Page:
now possessing proprietary right. 

24th. The inhabitants of the country, by whatever name they 
are distinguished, were a powerful and industrious race, as is evident 
by the large works they have left behind them. Immense mud forts 
still exist, such as are seen at Hurbunspoor and Oonchagaon, near 
Azimgurh, and at Ghosee, which are attributed to them ; and traces 
of a large excavation still exist, which seems to have connected 
the Koonwur and Munghai Nuddees, and is known by the name 
of Asooraeen. The Huree Bandh at Ameinuggur, in Pergunnah 
Nizamabad, is another work generally attributed to them. 

25th. These people were overwhelmed by incursions of Rajpoots, 
who seem to have come over from the west, under different lead- 
ers, and to have completely subjugated the country. Whether the 
incursions were successive or simultaneous, or at what time they took 
place, there are no means of ascertaining. An inscription found 
in Deogaon shows that in the middle of the twelfth century that 
Pergunnah was included in the dominions of the king of Canoje, 
and was probably a favorite place of resort for the court. 

26th. These invasions of the Rajpoots are the foundation of the 
present existing proprietary right in the land. Different tribes located 
themselves in different spots. The descendants of each chief mul- 
tiplied, till at length, in some instances, they displaced all other 
occupants of the land, or at least assumed to themselves all proprietary 
privileges. The stocks were numerous : each Tuppah, or sub-division of 
a Pergunnah, is marked by the prevalence of its own stock. These all 
pretend to trace their origin to a single person, who first conquered the 
country. Thus, the Gautum Rajpoots came from the Dooab un- 

1839.] Report on the District of Azimgurh. 91 

der two leaders, Gen Rai and Men Rai. They established themselves 
in Tuppah Dowlutabad, and there founded two villages. Mehannug- 
gur was the residence of Men Rai, and Goura of Gen Rai. To one of 
these two stocks all the Gautums of that part of the country trace 
their origin. It is impossible to say when this incursion took place, 
but circumstances will afterwards be stated, which show that in the 
beginning of the seventeenth century, the family had increased to such 
an extent, that some of the stock were obliged to leave the country in 
search of subsistence. 

27th. It is not to be supposed that the families regularly multiplied 
without interruption from the first stock to the present day. Vio- 
lent changes constantly took place. Tribes were swept away by 
the incursions of foreigners, or by the aggressions of their neighbours. 
During the fifteenth century the kings of the Sherki dynasty from 
Juanpoor, exercised great sway in the district. Parts of the country 
seem indeed to have been held by Mahomedans. Pergunnah Belha- 
bans is said to have been peopled by Mahomedans, who were extermi- 
nated by an incursion of the Bais Rajpoots, who are at present in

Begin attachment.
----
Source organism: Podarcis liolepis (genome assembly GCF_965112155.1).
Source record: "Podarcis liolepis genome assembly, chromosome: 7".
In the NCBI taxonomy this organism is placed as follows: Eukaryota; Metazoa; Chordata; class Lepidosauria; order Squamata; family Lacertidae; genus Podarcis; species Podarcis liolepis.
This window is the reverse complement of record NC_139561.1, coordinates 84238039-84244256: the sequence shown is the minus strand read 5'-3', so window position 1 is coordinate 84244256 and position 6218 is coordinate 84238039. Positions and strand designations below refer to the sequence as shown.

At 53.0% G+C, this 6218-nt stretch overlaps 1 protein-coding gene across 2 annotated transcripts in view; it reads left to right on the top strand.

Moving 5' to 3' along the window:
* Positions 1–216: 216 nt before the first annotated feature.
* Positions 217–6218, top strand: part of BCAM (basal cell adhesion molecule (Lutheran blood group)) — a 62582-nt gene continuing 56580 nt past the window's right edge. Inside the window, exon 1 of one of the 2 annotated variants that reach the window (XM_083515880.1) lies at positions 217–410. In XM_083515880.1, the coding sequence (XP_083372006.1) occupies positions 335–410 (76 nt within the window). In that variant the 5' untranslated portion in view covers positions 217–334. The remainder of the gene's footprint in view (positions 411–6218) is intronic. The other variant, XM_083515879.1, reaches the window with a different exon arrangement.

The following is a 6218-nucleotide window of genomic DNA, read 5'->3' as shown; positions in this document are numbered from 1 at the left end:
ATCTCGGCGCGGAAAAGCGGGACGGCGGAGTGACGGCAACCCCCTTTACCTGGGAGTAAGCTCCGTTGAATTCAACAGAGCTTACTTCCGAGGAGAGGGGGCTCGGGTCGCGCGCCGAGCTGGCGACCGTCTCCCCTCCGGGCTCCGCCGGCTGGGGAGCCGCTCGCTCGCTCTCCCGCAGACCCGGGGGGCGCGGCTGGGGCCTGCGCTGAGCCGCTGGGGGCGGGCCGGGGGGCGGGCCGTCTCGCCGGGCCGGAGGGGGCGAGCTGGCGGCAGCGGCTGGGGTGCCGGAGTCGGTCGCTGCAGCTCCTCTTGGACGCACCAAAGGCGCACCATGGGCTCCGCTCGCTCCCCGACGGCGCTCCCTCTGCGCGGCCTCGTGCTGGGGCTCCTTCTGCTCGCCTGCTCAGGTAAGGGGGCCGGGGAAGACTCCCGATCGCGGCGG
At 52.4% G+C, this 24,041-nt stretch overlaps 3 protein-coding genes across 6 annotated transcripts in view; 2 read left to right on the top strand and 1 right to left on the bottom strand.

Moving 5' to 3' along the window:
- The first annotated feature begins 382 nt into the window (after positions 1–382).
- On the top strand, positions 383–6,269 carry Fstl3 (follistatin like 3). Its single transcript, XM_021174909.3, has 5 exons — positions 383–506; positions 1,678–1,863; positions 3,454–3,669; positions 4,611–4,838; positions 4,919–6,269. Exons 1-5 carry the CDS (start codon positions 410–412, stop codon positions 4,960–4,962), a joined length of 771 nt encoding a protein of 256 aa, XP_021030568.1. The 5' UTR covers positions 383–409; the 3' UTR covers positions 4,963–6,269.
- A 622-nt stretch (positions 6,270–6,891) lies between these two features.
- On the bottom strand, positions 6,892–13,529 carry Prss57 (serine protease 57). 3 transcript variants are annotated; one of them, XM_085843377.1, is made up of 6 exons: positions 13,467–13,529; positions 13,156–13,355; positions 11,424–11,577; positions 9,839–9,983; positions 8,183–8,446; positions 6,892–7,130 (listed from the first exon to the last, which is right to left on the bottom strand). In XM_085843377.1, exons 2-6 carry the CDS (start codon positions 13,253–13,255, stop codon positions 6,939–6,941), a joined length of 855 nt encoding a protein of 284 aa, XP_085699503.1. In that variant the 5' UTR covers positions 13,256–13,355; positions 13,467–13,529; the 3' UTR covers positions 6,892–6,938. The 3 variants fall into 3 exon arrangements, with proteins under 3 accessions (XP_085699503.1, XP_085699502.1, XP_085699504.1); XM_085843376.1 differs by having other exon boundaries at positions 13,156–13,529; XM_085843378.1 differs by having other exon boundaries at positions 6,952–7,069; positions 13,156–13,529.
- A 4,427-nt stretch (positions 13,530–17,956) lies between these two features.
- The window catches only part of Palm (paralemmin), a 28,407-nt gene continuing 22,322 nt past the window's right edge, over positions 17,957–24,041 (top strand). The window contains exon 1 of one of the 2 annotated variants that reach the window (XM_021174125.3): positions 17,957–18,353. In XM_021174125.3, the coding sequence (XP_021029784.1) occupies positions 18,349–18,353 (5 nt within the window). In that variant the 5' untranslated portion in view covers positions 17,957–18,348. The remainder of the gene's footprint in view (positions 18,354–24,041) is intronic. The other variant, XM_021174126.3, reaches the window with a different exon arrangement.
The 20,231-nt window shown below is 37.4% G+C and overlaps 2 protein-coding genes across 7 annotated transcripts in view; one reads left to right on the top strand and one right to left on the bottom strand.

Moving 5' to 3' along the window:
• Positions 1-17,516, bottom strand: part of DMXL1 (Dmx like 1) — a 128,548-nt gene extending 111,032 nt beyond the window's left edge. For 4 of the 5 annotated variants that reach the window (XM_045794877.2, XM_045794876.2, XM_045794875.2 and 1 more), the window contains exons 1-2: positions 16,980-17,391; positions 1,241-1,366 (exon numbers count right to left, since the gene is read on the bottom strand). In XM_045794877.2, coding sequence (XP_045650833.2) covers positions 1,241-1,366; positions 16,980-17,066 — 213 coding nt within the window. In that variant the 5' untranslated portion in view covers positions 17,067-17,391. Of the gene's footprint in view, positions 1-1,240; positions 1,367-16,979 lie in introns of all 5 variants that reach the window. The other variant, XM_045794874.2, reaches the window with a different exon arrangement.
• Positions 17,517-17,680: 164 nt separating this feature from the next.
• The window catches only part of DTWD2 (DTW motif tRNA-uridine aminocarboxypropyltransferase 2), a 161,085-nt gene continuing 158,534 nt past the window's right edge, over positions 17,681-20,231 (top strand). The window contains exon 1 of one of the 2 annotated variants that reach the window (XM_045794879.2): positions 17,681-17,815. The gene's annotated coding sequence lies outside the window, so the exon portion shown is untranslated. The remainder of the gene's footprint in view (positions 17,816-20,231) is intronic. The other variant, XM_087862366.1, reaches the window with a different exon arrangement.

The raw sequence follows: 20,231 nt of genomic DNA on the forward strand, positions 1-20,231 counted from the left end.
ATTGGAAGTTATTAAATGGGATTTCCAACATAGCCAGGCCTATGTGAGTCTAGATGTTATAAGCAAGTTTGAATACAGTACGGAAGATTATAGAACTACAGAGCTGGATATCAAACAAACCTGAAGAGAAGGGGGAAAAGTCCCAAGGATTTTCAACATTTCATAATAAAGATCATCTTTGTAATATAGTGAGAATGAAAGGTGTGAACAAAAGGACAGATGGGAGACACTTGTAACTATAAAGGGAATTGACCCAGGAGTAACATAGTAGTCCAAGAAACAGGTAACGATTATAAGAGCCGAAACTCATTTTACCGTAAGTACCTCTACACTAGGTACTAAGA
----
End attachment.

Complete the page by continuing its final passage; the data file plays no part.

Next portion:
exclusive possession of the country. Thus too Tuppah Shah Suleem- 
poor, in Pergunnah Deogaon, seems both from its name and the 
numerous Mahomedan tombs still existing, to have been not very long 
ago in the possession of Mussulmans, though it is held entirely by a 
race of Bhooimjars, who came originally from Goruckpore, and are of 
the same stock as the Rajah of Benares. 

28th. The occasional incursions and supremacy of the Mussulmans 
is strongly marked in different parts of the country by the existence 
of shrines and tombs of Shuheed Murds, who are believed to have 
fallen in contests with the inhabitants of the country, either Hindoos, 
if in later times, or evil genii, if in older times. Thus the town of 
Mhow obtains its distinctive title of e Nath Bhunjun' from the exploit 
of a saint called Mullick Tahir, who expelled the evil genius Deo 
Nauth, and made the country habitable by men; or, in other words, 
was some adventurer, who drove out the original inhabitants, and 
located a colony of Mussulmans. The followers of Mullick Tahir 
have however long since given place to a colony of Dhoonwar 
Rajpoots, and no trace of the exploit now remains but the old shrine, 
with numerous other graves strewed around it, where the devotion of 
all classes, Hindoos as well as Mahomedans, constantly keeps a light 
burning. Instances similar to this are numerous. 

29th. Near the close of the 16th century a member of the Gautum 
family of Rajpoots in Tuppah Dowlutabad, Pergunnah Nizamabad, 

92 Report on the District of Azimgurh. [Feb. 

who had left his native village of Mehannuggur, in consequence of 
the smallness of his share being insufficient for his support, found 
employment in the imperial court at Delhi, turned Mussulman, 
became an eunuch of the palace, and obtained in the fourth year of 
Jehangire (a.d. 1609,) a grant of the Zemindarry of 22 Pergunnahs, 
in which Chuklah Azimgurh was included. 
« . , TTU1 . From a.d. 1609 to a.d. 1771, nine succes- 

Rajah Ubluman Sing 

Alee Mahomed Nadir sions of these Rajahs are said to have taken 
Ra^XHurbunJ place. Their power appears to have varied great- 

Rajah Dhumee Dhur, ly. Their rule is said to have been very oppres-